Lawmakers’ salaries kept at $39K —for now


Superior Court Presiding Judge Robert Naraja released yesterday the written joint agreement that would keep lawmakers’ salary at $39,000 per annum until January 2019 or until a new salary increase recommendation is made.

Last Wednesday, the Superior Court resumed proceedings in the Manibusan v. Larson case and determined whether the 80-percent salary increase for lawmakers should be deemed void from the very beginning (starting from the salary increases enacted in Public Law 4-32) or prospectively.

The Superior Court deemed the salary increase void from the very beginning, starting from the salary increases enacted in Public Law 4-32. That would leave lawmakers with salaries of just $8,000 per annum.

During the proceeding of the case, the Department of Finance and the Office of the Attorney General came to an agreement to keep the current lawmakers’ salaries at $39,000 per annum until January 2019 instead of immediately cutting the salary of lawmakers to $8,000 per annum.

According to the stipulation, Finance Secretary Larissa Larson is permanently enjoined from making any salary adjustments pursuant to Public Law 19-83 (the 80-percent pay hike).

The stipulation also states that if a new advisory commission is not established by the second week of January 2019 and a new salary increase is not recommended, the secretary of Finance is ordered to reduce salary payments for members of the 21st CNMI Legislature to $8,000 per annum.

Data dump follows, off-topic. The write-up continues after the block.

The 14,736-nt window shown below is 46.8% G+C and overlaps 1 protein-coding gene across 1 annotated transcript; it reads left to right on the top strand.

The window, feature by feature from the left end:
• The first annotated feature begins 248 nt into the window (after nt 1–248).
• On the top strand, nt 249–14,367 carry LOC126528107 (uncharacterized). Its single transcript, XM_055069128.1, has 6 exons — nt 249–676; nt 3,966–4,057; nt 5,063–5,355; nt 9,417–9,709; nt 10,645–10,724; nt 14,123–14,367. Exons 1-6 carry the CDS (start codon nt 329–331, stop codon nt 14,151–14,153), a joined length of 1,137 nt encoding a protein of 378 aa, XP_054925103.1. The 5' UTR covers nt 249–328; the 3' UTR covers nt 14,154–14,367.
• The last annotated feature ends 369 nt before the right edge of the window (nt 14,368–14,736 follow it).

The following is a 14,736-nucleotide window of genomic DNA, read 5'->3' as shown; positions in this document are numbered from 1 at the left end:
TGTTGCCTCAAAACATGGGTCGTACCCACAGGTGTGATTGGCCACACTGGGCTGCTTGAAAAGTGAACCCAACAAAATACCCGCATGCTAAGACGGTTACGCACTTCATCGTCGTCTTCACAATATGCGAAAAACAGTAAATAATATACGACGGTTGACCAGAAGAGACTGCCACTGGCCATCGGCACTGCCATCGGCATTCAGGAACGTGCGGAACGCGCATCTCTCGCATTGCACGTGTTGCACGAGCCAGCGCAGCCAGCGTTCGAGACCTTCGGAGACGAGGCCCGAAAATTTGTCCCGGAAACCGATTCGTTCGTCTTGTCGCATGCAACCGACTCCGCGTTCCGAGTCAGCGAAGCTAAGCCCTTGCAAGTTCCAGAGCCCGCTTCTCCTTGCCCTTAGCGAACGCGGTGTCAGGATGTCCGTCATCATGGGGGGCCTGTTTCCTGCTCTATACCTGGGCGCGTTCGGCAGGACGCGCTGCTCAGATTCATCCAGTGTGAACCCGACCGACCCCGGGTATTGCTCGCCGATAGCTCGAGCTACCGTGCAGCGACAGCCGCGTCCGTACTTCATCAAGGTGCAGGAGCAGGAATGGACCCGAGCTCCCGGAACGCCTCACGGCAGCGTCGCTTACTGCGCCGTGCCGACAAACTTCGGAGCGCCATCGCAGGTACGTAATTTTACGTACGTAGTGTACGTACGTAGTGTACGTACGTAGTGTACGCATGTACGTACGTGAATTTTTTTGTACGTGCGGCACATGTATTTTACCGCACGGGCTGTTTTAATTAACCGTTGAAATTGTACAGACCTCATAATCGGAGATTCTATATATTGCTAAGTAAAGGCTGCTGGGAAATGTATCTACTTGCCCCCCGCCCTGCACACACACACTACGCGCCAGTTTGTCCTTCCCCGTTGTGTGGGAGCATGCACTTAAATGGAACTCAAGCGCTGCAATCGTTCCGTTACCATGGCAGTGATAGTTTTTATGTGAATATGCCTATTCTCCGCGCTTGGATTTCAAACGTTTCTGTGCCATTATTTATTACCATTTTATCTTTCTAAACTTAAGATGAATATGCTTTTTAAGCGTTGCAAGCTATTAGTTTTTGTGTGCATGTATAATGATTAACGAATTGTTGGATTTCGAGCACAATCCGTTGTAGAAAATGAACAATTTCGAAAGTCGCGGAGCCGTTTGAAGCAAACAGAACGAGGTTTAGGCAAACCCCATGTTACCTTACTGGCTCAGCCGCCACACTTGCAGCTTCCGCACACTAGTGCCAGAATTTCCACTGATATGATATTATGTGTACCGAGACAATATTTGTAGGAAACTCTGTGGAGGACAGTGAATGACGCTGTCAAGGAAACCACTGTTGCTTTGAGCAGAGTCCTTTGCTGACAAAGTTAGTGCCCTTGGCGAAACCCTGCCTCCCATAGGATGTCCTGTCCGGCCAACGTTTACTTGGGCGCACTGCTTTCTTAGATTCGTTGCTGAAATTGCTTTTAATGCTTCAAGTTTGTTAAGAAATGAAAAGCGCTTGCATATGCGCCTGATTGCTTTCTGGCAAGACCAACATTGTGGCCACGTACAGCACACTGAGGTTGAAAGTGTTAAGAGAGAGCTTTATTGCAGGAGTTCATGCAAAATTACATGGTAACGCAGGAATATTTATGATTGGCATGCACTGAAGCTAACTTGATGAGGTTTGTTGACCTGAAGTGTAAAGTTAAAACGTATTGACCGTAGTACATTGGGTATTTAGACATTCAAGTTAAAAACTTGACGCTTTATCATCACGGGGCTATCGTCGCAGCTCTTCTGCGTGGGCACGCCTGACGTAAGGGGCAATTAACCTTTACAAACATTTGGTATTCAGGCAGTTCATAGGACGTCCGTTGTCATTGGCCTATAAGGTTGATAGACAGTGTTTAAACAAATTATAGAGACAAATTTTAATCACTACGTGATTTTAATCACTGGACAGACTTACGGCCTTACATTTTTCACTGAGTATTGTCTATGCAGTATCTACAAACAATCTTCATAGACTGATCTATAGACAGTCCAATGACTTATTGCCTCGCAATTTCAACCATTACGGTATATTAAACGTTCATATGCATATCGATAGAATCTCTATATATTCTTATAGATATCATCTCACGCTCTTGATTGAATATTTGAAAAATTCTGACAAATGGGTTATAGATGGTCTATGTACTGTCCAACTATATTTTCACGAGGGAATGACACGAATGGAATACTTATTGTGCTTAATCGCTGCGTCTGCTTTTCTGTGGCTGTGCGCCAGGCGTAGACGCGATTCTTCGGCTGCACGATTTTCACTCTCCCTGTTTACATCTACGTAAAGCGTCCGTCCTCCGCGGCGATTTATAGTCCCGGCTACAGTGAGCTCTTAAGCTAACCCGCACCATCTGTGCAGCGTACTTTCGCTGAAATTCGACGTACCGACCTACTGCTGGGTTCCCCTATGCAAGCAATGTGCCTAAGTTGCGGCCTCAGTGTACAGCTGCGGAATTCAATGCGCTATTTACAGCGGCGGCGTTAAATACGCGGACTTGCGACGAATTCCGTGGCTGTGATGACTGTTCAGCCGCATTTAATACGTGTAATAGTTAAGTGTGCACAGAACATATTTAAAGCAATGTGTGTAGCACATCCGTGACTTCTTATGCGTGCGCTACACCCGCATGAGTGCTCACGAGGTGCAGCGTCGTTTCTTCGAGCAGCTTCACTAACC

The parties also agreed that from and after the second Monday of January 2019, the Finance secretary is permanently enjoined from paying legislative salaries pursuant to either P.L. 4-32 or P.L. 7- 31. The current legislative salary is pursuant to P.L. 7-31.

Lastly, the parties agreed that the advisory commission would base its next salary increase recommendations on the difference between an accepted composite price index for the period between January 1978 and the date of the recommendation.

According to Saipan Tribune archives, the CNMI Supreme Court ruled last Aug. 30 that the 80-percent pay hike enacted through P.L. 19-83 violates the CNMI Constitution by failing to provide the requirements needed to enact a legislative pay hike.

After reviewing the petitions of both parties involved in the Manibusan v. Larson case, the Supreme Court ruled that the legislative increase enacted by P.L. 19-83 (as well as previous public laws enacting legislative salary hikes) was unconstitutional because it contravened at least one of the mandates in Section 10 of the CNMI Constitution.

Kimberly Bautista Esmores | Reporter
Kimberly Bautista Esmores has covered a wide range of news beats, including the community, housing, crime, and more. She now covers sports for the Saipan Tribune. Contact her at

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